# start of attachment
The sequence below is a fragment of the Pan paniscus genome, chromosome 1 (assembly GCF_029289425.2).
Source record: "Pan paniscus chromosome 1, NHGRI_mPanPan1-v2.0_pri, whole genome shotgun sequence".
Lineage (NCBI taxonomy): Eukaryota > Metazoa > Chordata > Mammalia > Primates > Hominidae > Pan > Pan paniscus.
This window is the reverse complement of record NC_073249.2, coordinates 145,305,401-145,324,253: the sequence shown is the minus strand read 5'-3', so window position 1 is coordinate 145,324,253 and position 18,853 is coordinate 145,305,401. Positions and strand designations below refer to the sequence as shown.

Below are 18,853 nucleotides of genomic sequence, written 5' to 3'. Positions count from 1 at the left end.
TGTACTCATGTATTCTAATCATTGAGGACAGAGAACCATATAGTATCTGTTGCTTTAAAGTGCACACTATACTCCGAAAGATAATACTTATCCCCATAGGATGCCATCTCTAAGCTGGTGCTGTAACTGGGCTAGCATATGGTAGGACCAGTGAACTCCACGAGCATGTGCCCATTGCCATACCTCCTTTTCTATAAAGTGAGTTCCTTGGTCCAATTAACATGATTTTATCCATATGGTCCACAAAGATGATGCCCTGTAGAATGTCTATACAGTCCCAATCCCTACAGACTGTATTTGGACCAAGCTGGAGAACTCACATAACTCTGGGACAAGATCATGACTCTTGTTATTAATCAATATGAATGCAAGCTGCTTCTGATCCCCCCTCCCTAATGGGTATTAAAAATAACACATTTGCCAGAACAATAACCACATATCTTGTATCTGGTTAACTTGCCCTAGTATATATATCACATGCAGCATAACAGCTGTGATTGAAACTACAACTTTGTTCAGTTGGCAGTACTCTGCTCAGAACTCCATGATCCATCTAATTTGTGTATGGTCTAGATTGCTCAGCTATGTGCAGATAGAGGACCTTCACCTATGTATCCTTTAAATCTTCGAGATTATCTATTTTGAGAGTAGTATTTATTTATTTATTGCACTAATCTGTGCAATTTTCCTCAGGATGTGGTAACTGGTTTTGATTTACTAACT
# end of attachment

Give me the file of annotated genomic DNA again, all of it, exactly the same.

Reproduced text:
The sequence below is a fragment of the Pan paniscus genome, chromosome 1 (assembly GCF_029289425.2).
Source record: "Pan paniscus chromosome 1, NHGRI_mPanPan1-v2.0_pri, whole genome shotgun sequence".
Lineage (NCBI taxonomy): Eukaryota > Metazoa > Chordata > Mammalia > Primates > Hominidae > Pan > Pan paniscus.
This window is the reverse complement of record NC_073249.2, coordinates 145,305,401-145,324,253: the sequence shown is the minus strand read 5'-3', so window position 1 is coordinate 145,324,253 and position 18,853 is coordinate 145,305,401. Positions and strand designations below refer to the sequence as shown.

Below are 18,853 nucleotides of genomic sequence, written 5' to 3'. Positions count from 1 at the left end.
TGTACTCATGTATTCTAATCATTGAGGACAGAGAACCATATAGTATCTGTTGCTTTAAAGTGCACACTATACTCCGAAAGATAATACTTATCCCCATAGGATGCCATCTCTAAGCTGGTGCTGTAACTGGGCTAGCATATGGTAGGACCAGTGAACTCCACGAGCATGTGCCCATTGCCATACCTCCTTTTCTATAAAGTGAGTTCCTTGGTCCAATTAACATGATTTTATCCATATGGTCCACAAAGATGATGCCCTGTAGAATGTCTATACAGTCCCAATCCCTACAGACTGTATTTGGACCAAGCTGGAGAACTCACATAACTCTGGGACAAGATCATGACTCTTGTTATTAATCAATATGAATGCAAGCTGCTTCTGATCCCCCCTCCCTAATGGGTATTAAAAATAACACATTTGCCAGAACAATAACCACATATCTTGTATCTGGTTAACTTGCCCTAGTATATATATCACATGCAGCATAACAGCTGTGATTGAAACTACAACTTTGTTCAGTTGGCAGTACTCTGCTCAGAACTCCATGATCCATCTAATTTGTGTATGGTCTAGATTGCTCAGCTATGTGCAGATAGAGGACCTTCACCTATGTATCCTTTAAATCTTCGAGATTATCTATTTTGAGAGTAGTATTTATTTATTTATTGCACTAATCTGTGCAATTTTCCTCAGGATGTGGTAACTGGTTTTGATTTACTAACT